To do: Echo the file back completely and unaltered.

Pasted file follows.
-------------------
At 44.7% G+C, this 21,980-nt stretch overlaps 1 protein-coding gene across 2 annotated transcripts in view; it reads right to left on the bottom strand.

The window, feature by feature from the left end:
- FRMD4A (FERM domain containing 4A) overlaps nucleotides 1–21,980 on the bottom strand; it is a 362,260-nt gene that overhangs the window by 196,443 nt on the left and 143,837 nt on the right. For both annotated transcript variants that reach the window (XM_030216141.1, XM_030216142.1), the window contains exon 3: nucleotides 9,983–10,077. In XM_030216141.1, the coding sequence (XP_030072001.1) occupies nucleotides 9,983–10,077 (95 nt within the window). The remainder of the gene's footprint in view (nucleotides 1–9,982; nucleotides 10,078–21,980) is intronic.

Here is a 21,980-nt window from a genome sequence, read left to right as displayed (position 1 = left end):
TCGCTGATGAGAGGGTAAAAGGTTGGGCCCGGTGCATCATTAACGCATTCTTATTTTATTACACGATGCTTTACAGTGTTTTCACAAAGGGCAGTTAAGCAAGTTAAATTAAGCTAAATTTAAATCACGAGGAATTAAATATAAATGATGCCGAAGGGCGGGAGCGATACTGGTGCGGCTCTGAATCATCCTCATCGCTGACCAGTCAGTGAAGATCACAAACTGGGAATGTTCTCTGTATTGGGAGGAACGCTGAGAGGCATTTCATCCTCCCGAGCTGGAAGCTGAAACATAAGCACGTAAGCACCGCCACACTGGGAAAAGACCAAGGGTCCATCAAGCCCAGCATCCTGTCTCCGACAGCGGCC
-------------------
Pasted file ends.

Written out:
At 44.7% G+C, this 21,980-nt stretch overlaps 1 protein-coding gene across 2 annotated transcripts in view; it reads right to left on the bottom strand.

The window, feature by feature from the left end:
- FRMD4A (FERM domain containing 4A) overlaps nucleotides 1–21,980 on the bottom strand; it is a 362,260-nt gene that overhangs the window by 196,443 nt on the left and 143,837 nt on the right. For both annotated transcript variants that reach the window (XM_030216141.1, XM_030216142.1), the window contains exon 3: nucleotides 9,983–10,077. In XM_030216141.1, the coding sequence (XP_030072001.1) occupies nucleotides 9,983–10,077 (95 nt within the window). The remainder of the gene's footprint in view (nucleotides 1–9,982; nucleotides 10,078–21,980) is intronic.

Here is a 21,980-nt window from a genome sequence, read left to right as displayed (position 1 = left end):
TCGCTGATGAGAGGGTAAAAGGTTGGGCCCGGTGCATCATTAACGCATTCTTATTTTATTACACGATGCTTTACAGTGTTTTCACAAAGGGCAGTTAAGCAAGTTAAATTAAGCTAAATTTAAATCACGAGGAATTAAATATAAATGATGCCGAAGGGCGGGAGCGATACTGGTGCGGCTCTGAATCATCCTCATCGCTGACCAGTCAGTGAAGATCACAAACTGGGAATGTTCTCTGTATTGGGAGGAACGCTGAGAGGCATTTCATCCTCCCGAGCTGGAAGCTGAAACATAAGCACGTAAGCACCGCCACACTGGGAAAAGACCAAGGGTCCATCAAGCCCAGCATCCTGTCTCCGACAGCGGCC